Compared to the general population, people living with HIV are at a significantly increased risk for cardiovascular disease. However, there has been limited research on the use of statin therapy — a common form of heart disease prevention — in this population.
Robert Riestenberg, a third-year medical student, was the first author of a recent study that adds important new findings to the field. Analyzing data from a cohort of more than 5,000 people living with HIV and more than 10,000 uninfected control patients, Riestenberg and his co-authors discovered significant disparities in statin use among people living with HIV.
The study, published in the American Heart Journal, was led by Riestenberg’s research mentor, Matthew Feinstein, ’11 MD, assistant professor of Medicine in the Division of Cardiology and of Preventive Medicine.
In this Q&A, Riestenberg discusses the importance of mentorship, the study’s findings, and how he hopes the research leads to improved patient care.
How did you become interested in this area of research?
I majored in chemical engineering at the University of California, Berkeley, and my favorite class in the curriculum was fluid mechanics. A lot of the engineering concepts that I loved in college are important when thinking about how the cardiovascular system works mechanically. When I started learning about the cardiovascular system in medical school, I was fascinated. I put cardiology on the shortlist of potential specialties I would pursue down the road, and decided to look for research in the field of cardiology.
Dr. Feinstein was my PBL small-group mentor during the cardiovascular module and was an exceptional group leader. He loves teaching, is enthusiastic when working with students and did a great job ensuring we understood the fundamental principles of each case we worked through. I remember Dr. Feinstein taking extra time to teach us how to interpret ECGs and determine the axis of depolarization of the heart.
After the module, when giving feedback, Dr. Feinstein told me to contact him if I was interested in doing research in cardiology, and I knew it was an opportunity I couldn’t pass up.
How did you conduct the research?
I met with Dr. Feinstein a few times to talk about ideas for projects and we decided to look into trends in statin use among persons living with HIV (PWH). Dr. Feinstein, Andrew Furman — another student who was working in a similar area of study — and I met with colleagues from the Northwestern Medicine Enterprise Data Warehouse, who helped us extract the necessary data from electronic health records.
Over the next several months, we determined what analyses to run on the data, discussed the significance of our findings and worked on our paper. Dr. Feinstein also showed me how to use Stata, the statistical software we used in the study; he was a wonderful mentor, and I learned a lot as he guided me through the research process.
What did you discover?
We found that in our cohort of PWH and uninfected persons, a type of statin called pravastatin was roughly three times more commonly used in PWH on statins, compared to uninfected persons on statins. Conversely, simvastatin was roughly three times more commonly used in uninfected persons on statins, compared to PWH.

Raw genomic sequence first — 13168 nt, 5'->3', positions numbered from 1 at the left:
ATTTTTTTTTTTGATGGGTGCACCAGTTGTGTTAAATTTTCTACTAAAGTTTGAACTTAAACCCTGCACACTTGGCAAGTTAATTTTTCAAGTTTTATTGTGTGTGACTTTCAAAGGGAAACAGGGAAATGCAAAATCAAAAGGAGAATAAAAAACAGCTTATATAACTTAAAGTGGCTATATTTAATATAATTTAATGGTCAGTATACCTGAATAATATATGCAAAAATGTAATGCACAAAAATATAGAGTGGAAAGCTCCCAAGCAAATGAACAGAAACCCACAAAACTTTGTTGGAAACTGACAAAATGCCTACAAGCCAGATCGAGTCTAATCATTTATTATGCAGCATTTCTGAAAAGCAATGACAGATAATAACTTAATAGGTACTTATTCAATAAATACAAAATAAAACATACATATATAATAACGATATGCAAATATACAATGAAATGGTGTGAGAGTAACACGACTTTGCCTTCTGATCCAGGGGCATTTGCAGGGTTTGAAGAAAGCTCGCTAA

Lipid-lowering effectiveness of statins was statistically similar between PWH and uninfected persons after statin initiation in statin-naive patients. In spite of this, black or Hispanic PWH with an indication for statin therapy were significantly less likely than white PWH with an indication for statin therapy to be prescribed a statin.
Why are these findings important?
Statins have been widely shown to reduce mortality related to cardiovascular disease (CVD), and PWH have a 1.5-2 times increased lifetime risk of CVD (potentially due to changes in the immune system caused by HIV).
Prior studies have shown that PWH with indications for statin therapy are under-prescribed statins relative to the general population, perhaps due to concerns over drug-drug interactions with complex antiretroviral therapy regimens or lack of time to address aspects of care other than HIV treatment. Therefore, there have been recent efforts to encourage providers to aggressively manage this risk with statin therapy.
Our study shows that PWH are appropriately more likely to be prescribed pravastatin, which has a lower potential for drug-drug interactions. In addition, our study identifies racial and ethnic minority PWH as particularly susceptible to under-prescription of statin therapy when indicated. Although our study did not determine a cause for this under-prescription, we identified a need to screen and treat racial and ethnic minority PWH for CVD.
Where does the research go from here?
Additional studies are needed to further characterize the extent and causes of racial and ethnic discrepancies in statin prescription among PWH. Hopefully, this study highlights this need and will encourage providers to focus on CVD screening and prevention in this at-risk population.
What are your other research interests?
I am currently working with Dr. Sarah Kathleen Bandt and Dr. Nader Dahdaleh on research projects in neurosurgery, specifically, in the fields of surgical management of epilepsy and factors affecting outcomes in spine surgery.
I recently decided to pursue a residency in neurosurgery. I was drawn to the field during my third-year surgery rotation, when I saw the profound impact the neurosurgeons had on patients’ lives when I was in clinic. I find the complexity and uniqueness of each neurosurgical case to be fascinating.
In this video, learn more about Matthew Feinstein, ’11 MD, and his research on HIV and cardiovascular disease: